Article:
Monday, November 23, 2009

the coming deficit disaster

a former CBO director writes on the consequences of the current deficit, and how the health care reform will only aggravate this problem.

The planned deficits will have destructive consequences for both fairness and economic growth. They will force upon our children and grandchildren the bill for our overconsumption. Federal deficits will crowd out domestic investment in physical capital, human capital, and technologies that increase potential GDP and the standard of living. Financing deficits could crowd out exports and harm our international competitiveness, as we can already see happening with the large borrowing we are doing from competitors like China.

At what point, some financial analysts ask, do rating agencies downgrade the United States? When do lenders price additional risk to federal borrowing, leading to a damaging spike in interest rates? How quickly will international investors flee the dollar for a new reserve currency? And how will the resulting higher interest rates, diminished dollar, higher inflation, and economic distress manifest itself? Given the president's recent reception in China—friendly but fruitless—these answers may come sooner than any of us would like.

full article

Thursday, November 5, 2009

losing america

i really should have a direct link to walter williams' home page. once again, he is exactly right, this time on the moral authority of the US government.

That question is not part of the debate. The American people, along with our elected representatives, whether they’re Republicans or Democrats, care less about what is and what is not permissible under our Constitution. They think Congress has the right to do anything upon which they can secure a majority vote, whether they have the constitutional or moral authority to do so or not. What Congress does have is the brute force to enforce compliance with their unconstitutional acts.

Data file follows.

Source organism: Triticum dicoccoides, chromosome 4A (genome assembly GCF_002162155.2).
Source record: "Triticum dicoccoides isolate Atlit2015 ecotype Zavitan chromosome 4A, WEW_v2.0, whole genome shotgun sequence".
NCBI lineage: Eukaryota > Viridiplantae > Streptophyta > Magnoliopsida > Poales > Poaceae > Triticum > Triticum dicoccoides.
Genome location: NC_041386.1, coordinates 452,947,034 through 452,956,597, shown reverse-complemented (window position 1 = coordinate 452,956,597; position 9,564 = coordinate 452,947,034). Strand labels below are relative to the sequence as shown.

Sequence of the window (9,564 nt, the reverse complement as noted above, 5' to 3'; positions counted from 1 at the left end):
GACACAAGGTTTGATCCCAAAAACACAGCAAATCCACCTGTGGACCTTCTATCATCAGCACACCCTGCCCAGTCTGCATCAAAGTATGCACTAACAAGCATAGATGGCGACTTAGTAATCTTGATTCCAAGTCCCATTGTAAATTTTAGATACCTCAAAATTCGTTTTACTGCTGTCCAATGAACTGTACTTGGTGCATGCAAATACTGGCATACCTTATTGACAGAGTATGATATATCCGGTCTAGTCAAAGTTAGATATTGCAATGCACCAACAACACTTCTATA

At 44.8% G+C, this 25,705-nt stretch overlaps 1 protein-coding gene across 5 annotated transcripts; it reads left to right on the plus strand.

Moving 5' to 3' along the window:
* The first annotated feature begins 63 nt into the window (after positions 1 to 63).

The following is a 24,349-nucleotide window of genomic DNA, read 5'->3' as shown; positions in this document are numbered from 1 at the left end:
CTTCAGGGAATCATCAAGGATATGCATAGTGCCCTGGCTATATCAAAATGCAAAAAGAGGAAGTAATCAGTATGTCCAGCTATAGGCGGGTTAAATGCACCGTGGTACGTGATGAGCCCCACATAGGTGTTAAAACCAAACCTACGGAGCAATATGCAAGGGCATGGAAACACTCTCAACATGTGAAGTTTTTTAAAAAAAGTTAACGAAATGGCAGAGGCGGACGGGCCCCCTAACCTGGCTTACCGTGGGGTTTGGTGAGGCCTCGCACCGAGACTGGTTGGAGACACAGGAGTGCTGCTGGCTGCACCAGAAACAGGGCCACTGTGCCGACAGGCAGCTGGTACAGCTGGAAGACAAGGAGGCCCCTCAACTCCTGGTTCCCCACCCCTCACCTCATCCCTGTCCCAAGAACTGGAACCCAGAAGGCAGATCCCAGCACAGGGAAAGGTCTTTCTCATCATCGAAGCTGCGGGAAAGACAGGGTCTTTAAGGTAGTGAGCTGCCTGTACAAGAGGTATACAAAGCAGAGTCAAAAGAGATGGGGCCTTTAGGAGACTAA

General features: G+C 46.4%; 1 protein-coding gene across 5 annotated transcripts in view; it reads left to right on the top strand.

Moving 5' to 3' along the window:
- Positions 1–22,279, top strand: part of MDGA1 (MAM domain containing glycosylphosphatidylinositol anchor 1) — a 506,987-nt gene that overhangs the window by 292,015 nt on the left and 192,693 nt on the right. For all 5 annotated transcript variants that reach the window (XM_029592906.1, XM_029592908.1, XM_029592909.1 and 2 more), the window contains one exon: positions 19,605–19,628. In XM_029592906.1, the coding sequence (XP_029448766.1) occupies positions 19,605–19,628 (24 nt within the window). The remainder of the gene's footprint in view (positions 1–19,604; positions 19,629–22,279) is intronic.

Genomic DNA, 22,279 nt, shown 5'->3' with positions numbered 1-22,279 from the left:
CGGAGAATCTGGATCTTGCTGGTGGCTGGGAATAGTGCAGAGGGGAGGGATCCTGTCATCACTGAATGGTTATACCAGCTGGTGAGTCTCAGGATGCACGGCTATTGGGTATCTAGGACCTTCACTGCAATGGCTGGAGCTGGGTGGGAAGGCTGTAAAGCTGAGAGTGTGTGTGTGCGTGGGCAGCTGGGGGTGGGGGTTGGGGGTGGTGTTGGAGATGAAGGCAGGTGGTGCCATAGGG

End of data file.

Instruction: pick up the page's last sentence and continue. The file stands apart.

for full article:

losing the war on trade

Politics aside, President Obama’s heavy tariff on Chinese tires was a bad move. Although tariffs temporarily increase domestic sales and production, establishing trade restrictions cuts jobs. Obama’s decision to enforce a high tariff was an effort to curb the flow of Chinese tires into the U.S. as tire imports from China have tripled over the past five years. The Steelworkers Union claims that this increase has led to the loss of 5000 jobs in the tire industry in the United States. Yet the tariff could cause a trade battle that would hurt employment more than help it.

A tariff is a tax on an imported good. In this particular case it raised the price of tires imported from China by an additional 35% the first year, on top of the 4% tariff on all tires that is already in place. The new tariff takes effect starting September 26 and will last three years, declining by 5 percent each year. A tariff is intended to discourage the purchase of foreign goods, boosting demand for domestic goods and therefore domestic production. And indeed it does. Firms can sell at a higher price, so less-effective domestic producers can stay in the market. This increases domestic production allowing American firms in the tire industry to prosper.